Wednesday, November 12, 2008

Teaching Money Management to Kids

Today's frequent use of credit cards, debit cards, checks, and ATM's often give kids the subconscious idea that money merely spits out of machines, or that it comes from some other magical, renewable source, rather than having to be earned by good, old fashioned, hard work. Of course most kids have been told that it's not all that simple. Many can even explain how all of the before mentioned processes really work, though it probably seems surreal to them.

It's as if some magic trick has been performed before their eyes. They've been told it's just an illusion, but the flawless performance throws them off. The conflicting messages causes their minds to be wary and unsure about which source they should trust; their own eyes, or the words of others. Mix all that with the fact that magic is more adventurous, romantic, not to mention less work, and "presto!", there you have it: A youngster who subconsciously believes in unlimited resources and minimal consequences to some degree.

Though growing up dispels some of the myths children learn while in their younger years, others are so deeply rooted that they may become a life long struggle for them and their loved ones. Those that know better try to help the rest, but it is a long, hard journey belittled with mixed results. What exactly should be taught? How do we approach such taboo topics? Is this person open to learning such matters? What is the best way to learn these lessons? Should people be bailed out ever? If so, where does the line between giving someone a fresh start and enabling them fall? What are our duties as loving friends and family members anyhow?

Although I don't know the answer to all of these questions, I've learned a few things from both ends of the spectrum which can be useful to those searching for ideas. And, though the answers vary according to the individuals involved, there are a few sound fundamentals which I've learned that can at least help us better prepare the rising generation for their financial future. After all, our kids will never be more malleable than they are now, nor the consequences as benign.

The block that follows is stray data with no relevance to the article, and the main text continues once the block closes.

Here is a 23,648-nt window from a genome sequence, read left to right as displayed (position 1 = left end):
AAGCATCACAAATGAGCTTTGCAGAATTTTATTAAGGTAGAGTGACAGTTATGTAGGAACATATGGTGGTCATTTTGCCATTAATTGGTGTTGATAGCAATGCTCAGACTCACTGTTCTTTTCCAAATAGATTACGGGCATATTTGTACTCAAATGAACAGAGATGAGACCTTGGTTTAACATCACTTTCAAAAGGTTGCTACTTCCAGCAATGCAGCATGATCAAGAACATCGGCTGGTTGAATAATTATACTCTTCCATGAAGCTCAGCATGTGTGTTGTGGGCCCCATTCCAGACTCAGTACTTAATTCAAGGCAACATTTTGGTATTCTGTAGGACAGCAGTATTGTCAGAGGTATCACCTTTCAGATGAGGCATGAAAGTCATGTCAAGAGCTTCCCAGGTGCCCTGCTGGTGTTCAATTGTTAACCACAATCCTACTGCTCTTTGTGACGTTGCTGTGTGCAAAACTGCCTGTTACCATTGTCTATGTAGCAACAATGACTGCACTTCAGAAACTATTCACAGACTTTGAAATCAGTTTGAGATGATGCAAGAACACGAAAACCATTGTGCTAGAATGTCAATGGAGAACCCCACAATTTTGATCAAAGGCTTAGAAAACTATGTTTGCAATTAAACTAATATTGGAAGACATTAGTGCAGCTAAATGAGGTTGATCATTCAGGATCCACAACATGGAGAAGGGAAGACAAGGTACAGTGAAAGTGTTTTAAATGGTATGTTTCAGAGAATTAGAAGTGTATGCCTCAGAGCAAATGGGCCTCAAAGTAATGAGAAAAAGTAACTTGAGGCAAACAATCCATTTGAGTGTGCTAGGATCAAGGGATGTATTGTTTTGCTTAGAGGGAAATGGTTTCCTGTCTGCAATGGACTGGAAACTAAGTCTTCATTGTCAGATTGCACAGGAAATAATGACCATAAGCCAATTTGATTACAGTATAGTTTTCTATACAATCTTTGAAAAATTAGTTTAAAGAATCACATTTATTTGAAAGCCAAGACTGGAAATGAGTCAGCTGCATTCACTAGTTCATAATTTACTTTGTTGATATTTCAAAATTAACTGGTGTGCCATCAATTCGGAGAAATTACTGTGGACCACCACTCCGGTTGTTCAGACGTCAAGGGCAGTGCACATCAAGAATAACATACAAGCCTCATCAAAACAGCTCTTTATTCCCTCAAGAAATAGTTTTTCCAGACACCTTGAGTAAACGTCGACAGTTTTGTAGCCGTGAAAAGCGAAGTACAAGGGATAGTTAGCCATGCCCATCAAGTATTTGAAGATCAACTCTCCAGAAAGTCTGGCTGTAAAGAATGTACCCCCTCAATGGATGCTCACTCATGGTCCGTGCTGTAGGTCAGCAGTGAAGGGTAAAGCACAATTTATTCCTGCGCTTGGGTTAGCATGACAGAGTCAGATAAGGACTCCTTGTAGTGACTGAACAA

Like most parents, Dave and I have tried various systems over the years to provide our youngsters with opportunities to earn money because we felt it necessary to start practicing young. The children mostly spent their money, and we seemed to be making little headway. We assumed that we just hadn't found the right reward system and tweeked things a few more times.

Then we started having problems with the kids' school meal accounts, as their lunch money would be out before it was supposed to be. We tried punishing them, reiterating the rules, and we even had them pay us back from time to time, but the problems still continued. It became evident that their money troubles ran deeper than we thought.

It became clearer that consistency was part of the problem, so Dave and I worked out a uniform consequence. We also realized that this type of discipline needed to include a way for our children to make the necessary reparations, as well as supply additional reproof until they had done so. We settled on having them bring sack lunches to school until they had paid us back in extra chores. This was a slow process, and though we saw some results, we didn't think that they were enough. The kids weren't passionate either, or trying to fix things that hard. They reacted like a dog tucking it's tail between it's hind legs; obedient, but dejected.

We wondered if there was a better way. Then we read the following article in Scouting Magazine, which got the wheels turning some more: (Although I highly recommend you read this report, it isn't necessary to understand what I'm about to say. It does have some additional useful tips though.) It talked of not just giving kids money, or having them earn it, but of having an age appropriate responsibility go hand in hand with it. Something that will automatically provide the child with a natural consequence should he abuse his funds. The expert used the example of supplying younger children with snack money with the understanding that they are to buy their own snacks whenever they go to the movies, or other family outings. If their money is all gone when a particular event comes up, they participate snack less. Teens could be given a clothing allowance with which to buy their school clothes etc... The frequency of these payments should also be age sensitive, but there should be absolutely no loans or bail outs!